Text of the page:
# Butter and Arithmetic: How Much Butter?

##### December 2, 2011

I measure my arithmetic speed  (how fast I do simple arithmetic problems, such as 3+ 4) daily. I assume it reflects overall brain function. I assume something that improves brain function will make me faster at arithmetic.

Two years ago I discovered that butter — more precisely, substitution of butter for pork fat — made me faster. This raised the question: how much is best? For a long time I ate 60 g of butter (= 4 tablespoons = half a stick) per day. Was that optimal? I couldn’t easily eat more but I could easily eat less.

To find out, I did an experiment. At first I continued my usual intake (60 g /day). Then I ate 30 g/day for several days. Finally I returned to 60 g/day. Here are the main results:

The graph shows that when I switched to 30 g/day, I became slower. When I resumed 60 g/day, I became faster. Comparing the 30 g/day results with the combination of earlier and later 60 g/day results, t = 6, p = 0.000001.

The amount of butter also affected my error rate. Less butter, less errors:

Comparing the 30 g/day results with the combination of earlier and later 60 g/day results, t = 3, p = 0.006.

The change in error rates raised the possibility that the speed changes were due to movement along a speed-accuracy tradeoff function (rather than to genuine improvement, which would correspond to a shift in the function). To assess this idea, I plotted speed versus accuracy (each point a different day).

If differences between conditions were due to differences in speed-accuracy tradeoff, then the points for different days should lie along a single downward-sloping line. They don’t. They don’t lie along a single line. Within conditions, there was no sign of a speed-accuracy tradeoff (the fitted lines do not slope downward).  If this is confusing, look at the points with accuracy values in the middle. Even when equated for accuracy, there are differences between the 30 g/day phase and the 60 g/day phases.

What did I learn?

1. How much butter is best. Before these results, I had no reason to think 60 g/day was better than 30 g/day. Now I do.

2. Speed of change. Environmental changes may take months or years to have their full effect. Something that makes your bones stronger may take months or years to be fully effective. Here, however, changes in butter intake seemed to have their full effect within a day. I noticed the same speed of change with pork fat and sleep: How much pork fat I ate during a single day affected my sleep that night (and only that night).  With omega-3, the changes were somewhat slower. A day without it made little difference. You can go weeks without Vitamin C before you get scurvy. Because of the speed of the butter change, in the future I can do better balanced experiments that change conditions more often.

3. Better experimental design. An experiment that compares 60 g/day and 0 g/day probably varies many things besides butter consumption (e.g., preparing the butter to eat it). An experiment that compares 60 g/day and 30 g/day is less confounded. When I ate less butter, I ate more of other food. Compared to a 60 g/0 g experiment, this experiment (60 g/30 g) has less variation in other food. Another sort of experiment, neither better nor worse, would vary type of fat rather than amount. For example, replace 30 g of butter with 30 g of olive oil. Because the effect of eliminating 30 g/day of butter was clear, replacement experiments become more interesting — 30 g/day olive oil is more plausible as a sustainable and healthy amount than 60 g/day.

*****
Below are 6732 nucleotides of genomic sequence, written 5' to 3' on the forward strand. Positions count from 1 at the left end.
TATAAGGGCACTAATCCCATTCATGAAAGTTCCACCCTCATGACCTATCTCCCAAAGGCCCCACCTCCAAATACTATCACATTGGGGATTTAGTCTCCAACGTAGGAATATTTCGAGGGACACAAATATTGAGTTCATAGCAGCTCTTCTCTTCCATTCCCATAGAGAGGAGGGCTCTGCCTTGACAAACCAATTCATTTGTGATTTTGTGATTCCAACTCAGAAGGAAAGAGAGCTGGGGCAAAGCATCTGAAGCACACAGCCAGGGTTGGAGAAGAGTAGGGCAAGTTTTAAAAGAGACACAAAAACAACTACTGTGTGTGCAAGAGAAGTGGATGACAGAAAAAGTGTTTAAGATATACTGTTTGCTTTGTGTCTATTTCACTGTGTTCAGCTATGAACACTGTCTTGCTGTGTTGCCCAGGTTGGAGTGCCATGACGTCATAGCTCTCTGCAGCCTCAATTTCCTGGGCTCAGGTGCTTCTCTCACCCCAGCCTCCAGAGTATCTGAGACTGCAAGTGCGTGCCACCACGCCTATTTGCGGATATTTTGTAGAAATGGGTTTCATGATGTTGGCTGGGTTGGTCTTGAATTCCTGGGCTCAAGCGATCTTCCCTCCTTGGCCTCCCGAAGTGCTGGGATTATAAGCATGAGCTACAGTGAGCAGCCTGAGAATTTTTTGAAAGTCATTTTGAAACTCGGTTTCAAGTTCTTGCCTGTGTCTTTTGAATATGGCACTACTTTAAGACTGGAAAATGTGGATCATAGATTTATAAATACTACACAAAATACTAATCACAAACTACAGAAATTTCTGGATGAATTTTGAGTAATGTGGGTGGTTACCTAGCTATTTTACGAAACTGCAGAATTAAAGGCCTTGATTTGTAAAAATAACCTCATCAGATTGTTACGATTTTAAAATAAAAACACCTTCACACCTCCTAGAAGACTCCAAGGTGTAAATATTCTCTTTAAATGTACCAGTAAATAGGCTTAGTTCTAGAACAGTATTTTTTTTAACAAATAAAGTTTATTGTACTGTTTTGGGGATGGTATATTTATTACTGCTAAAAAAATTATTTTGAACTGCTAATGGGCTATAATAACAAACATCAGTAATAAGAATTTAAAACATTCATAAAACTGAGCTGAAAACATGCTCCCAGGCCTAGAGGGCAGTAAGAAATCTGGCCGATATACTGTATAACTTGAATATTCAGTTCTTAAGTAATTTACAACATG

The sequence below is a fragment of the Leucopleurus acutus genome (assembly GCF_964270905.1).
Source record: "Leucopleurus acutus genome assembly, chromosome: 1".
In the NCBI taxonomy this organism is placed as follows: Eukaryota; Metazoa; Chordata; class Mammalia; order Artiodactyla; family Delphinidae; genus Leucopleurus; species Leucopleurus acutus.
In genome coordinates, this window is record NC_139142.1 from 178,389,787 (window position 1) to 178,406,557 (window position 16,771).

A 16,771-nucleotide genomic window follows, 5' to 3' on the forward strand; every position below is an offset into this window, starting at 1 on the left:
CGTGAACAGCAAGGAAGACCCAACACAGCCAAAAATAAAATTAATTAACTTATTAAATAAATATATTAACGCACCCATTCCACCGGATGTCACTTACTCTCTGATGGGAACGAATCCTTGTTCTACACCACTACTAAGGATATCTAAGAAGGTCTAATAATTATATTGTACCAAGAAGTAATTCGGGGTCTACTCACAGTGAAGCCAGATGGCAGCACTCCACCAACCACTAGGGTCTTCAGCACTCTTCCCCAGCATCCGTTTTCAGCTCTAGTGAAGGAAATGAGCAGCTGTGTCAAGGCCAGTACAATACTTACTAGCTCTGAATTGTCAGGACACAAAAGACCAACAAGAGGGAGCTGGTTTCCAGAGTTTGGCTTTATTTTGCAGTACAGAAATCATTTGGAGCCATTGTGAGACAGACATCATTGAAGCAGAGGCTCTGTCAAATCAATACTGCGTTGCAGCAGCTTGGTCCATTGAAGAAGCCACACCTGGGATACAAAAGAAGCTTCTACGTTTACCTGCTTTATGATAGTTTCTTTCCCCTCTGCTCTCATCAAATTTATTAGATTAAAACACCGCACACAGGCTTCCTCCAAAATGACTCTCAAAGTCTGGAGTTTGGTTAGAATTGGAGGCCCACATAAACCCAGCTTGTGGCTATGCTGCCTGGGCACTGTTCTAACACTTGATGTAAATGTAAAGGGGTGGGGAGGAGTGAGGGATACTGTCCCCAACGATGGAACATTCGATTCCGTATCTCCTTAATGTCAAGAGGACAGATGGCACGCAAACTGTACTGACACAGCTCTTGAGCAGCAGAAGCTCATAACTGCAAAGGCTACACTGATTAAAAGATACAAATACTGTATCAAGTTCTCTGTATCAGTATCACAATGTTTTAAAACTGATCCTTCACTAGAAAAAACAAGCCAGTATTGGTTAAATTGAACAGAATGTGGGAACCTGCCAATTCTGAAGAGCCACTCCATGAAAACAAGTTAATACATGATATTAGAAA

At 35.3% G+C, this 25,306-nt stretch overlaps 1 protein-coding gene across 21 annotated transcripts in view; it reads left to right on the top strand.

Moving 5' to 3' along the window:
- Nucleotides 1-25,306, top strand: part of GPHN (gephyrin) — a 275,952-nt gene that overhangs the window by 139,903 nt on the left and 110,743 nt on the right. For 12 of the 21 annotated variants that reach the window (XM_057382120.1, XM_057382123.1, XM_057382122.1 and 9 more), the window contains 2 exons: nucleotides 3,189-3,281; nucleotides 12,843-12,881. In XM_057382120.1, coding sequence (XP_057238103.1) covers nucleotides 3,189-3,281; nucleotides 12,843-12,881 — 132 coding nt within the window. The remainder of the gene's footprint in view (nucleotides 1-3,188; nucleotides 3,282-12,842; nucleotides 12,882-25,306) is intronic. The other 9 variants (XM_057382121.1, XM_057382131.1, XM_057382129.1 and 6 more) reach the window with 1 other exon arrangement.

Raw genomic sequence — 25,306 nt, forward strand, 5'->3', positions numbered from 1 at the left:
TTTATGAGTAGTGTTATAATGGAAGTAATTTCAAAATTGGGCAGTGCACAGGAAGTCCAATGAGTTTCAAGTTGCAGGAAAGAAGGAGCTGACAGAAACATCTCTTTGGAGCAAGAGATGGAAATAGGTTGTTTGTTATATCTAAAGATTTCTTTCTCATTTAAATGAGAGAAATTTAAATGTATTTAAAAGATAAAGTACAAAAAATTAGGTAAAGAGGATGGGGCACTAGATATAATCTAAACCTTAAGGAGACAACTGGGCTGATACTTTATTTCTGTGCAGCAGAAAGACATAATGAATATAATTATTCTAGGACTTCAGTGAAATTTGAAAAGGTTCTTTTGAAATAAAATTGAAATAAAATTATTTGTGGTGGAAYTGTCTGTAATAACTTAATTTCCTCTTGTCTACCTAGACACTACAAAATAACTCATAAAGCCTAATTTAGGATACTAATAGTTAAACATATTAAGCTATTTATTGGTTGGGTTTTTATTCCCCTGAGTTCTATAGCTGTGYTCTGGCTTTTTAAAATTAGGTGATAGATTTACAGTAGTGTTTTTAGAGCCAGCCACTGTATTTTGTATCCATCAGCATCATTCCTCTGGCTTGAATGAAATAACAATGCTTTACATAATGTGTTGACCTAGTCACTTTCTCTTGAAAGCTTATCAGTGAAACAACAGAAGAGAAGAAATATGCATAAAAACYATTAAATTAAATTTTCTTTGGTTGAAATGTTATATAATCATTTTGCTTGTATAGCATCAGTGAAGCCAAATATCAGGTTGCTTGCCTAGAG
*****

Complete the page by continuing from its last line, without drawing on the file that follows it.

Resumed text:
4. Generality. This experiment used cheaper butter and took place in a different context than the original discovery. I discovered the effect of butter using Straus Family Creamery butter. “One of the top premium butters in America, ” says its website, quoting Food & Wine magazine  This experiment used a cheaper less-lauded butter (Land O’Lakes). Likewise, I discovered the effect in Berkeley. I did this experiment in Beijing. My Beijing life differs in a thousand ways from my Berkeley life.

The results suggest the value of self-experimentation, of course. Self-experimentation made this study much easier. But other things also mattered.

First, reaction-time methodology. In the 1960s my friend and co-author Saul Sternberg, a professor of psychology at the University of Pennsylvania, introduced better-designed reaction-time experiments to study cognition. They turned out to be far more sensitive than the usual methods, which involved measuring percent correct. (Saul’s methodological advice about these experiments.)

Second, personal science (science done to help yourself). I benefited from the results. Normal science is part of a job. The self-experimentation described in books was mostly (or entirely) done as part of a job. Before I collected this data, I put considerable work into these measurements. I discovered the effect of butter in an unusual way (measuring myself day after day), I tried a variety of tasks (I started by measuring balance), I refined the data analysis, and so on. Because I benefited personally, this was easy.

Third, technological advances.  Twenty years ago this experiment would have been more difficult. I collected this data outside of a lab using cheap equipment (a Thinkpad laptop running Windows XP).  I collected and analyzed the data with R (free). A smart high school student could do what I did.

There is more to learn. The outlier in the speed data (one day was unusually fast) means there can be considerable improvement for a reason I don’t understand.

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